Human Resources managers have a tough task on their hands whenever there is a need to hire a new employee. The process of hiring new staff can be very frustrating and time-consuming for HR department personnel. But if you are trying to spot talent, it takes more time, resources, and scrutiny.
Driven by their use of technology in all aspects of their daily lives, from shopping, ordering food, and rides to social networks, jobseekers have high expectations for how technology should enhance their job search.
Austin, Texas, has been a fast-growing hub for tech start-ups in recent years, attracting top talent from all over the United States. Some even lovingly refer to Austin as “Silicon Hills,” a reference to the rolling hill country upon which the city sits.
Attracting and hiring top talent can be a tough process, especially in a tight labor market. So, it’s especially frustrating when you make it almost to the end of the process, find a candidate you’d really like to bring onboard, and then the job offer gets rejected.
There has been much speculation about who Carly Simon was referring to in her song “You’re So Vain,” with Warren Beatty vainly telling everyone the song was about him when, in all actuality, he was only partly right.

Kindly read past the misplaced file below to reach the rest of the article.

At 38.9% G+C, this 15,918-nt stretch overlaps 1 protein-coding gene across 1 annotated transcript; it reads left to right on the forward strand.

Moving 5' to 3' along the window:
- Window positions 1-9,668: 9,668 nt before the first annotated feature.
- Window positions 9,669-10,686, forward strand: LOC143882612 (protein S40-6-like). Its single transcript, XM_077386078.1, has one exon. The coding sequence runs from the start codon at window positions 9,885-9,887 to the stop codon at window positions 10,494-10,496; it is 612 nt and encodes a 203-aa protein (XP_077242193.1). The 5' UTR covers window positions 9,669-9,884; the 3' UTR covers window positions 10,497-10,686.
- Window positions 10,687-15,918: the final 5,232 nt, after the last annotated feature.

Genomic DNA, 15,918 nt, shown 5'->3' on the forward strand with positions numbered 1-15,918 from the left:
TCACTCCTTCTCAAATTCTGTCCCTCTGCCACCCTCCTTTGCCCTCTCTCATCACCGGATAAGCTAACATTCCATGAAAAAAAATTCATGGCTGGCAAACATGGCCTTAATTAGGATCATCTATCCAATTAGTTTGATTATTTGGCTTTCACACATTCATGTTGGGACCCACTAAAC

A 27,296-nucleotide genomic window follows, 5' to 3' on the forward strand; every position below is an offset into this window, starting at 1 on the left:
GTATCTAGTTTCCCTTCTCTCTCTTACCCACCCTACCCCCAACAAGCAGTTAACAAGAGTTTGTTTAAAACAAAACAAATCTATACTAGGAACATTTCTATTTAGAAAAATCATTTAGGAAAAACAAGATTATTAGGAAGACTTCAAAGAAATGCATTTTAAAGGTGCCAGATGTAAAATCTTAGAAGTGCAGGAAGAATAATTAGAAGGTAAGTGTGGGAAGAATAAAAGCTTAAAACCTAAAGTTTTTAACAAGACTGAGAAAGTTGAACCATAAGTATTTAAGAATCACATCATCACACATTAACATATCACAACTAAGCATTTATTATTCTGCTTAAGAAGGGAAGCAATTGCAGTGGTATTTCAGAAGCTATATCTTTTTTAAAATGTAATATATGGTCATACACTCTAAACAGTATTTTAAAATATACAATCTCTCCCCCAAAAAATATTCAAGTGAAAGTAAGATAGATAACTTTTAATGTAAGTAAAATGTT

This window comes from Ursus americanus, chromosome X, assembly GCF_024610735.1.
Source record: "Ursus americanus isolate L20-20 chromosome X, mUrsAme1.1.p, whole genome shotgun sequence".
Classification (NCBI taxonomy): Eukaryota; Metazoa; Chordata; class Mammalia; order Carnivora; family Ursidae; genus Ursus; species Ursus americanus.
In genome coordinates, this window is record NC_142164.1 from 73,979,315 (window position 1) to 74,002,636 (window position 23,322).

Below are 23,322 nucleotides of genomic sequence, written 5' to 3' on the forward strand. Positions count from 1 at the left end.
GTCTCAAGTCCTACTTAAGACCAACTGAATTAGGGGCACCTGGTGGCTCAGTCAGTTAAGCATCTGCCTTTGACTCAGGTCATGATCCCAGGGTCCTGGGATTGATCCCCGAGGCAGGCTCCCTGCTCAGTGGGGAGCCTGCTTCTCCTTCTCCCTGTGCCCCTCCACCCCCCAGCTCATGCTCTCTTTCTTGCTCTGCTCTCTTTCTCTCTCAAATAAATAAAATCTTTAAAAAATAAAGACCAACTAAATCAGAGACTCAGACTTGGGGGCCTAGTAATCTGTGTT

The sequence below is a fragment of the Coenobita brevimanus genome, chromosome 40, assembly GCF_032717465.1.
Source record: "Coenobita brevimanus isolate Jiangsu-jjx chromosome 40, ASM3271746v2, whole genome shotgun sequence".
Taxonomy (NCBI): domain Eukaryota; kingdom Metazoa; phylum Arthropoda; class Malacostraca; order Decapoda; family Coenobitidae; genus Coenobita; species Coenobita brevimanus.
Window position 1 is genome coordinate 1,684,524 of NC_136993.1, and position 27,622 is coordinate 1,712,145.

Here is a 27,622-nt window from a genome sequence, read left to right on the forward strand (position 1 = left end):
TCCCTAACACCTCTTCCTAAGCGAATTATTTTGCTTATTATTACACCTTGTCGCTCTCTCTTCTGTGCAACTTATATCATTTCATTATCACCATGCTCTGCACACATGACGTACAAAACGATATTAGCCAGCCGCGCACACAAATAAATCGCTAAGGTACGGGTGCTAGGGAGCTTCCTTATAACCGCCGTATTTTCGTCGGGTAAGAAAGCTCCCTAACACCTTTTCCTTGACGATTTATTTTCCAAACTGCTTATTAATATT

Every year, hiring managers wrestle with the question “When is the best time to hire new employees?” Some say the fall, others say the summer, and for the most part, everyone agrees that the holidays should be avoided.
Hiring top talent these days is tough, and if you do it wrong, you could end up breaking the bank. Not only is the cost to onboard and retain talent expensive, but so is the cost of promoting your job ads on the Internet.
In today’s world, regardless of company size, a strong employer brand has become strategically imperative to attract, engage, and retain the best people.
Mistakes businesses make when recruiting can be costly and damaging. Consider the findings from one CareerBuilder survey: The average cost of one bad hire is $14,900. Many companies simply cannot afford these errors.
As a recruiting, hiring manager, or HR professional, you’ve probably encountered a few lies on candidates’ job applications or résumés, but how widespread is this issue?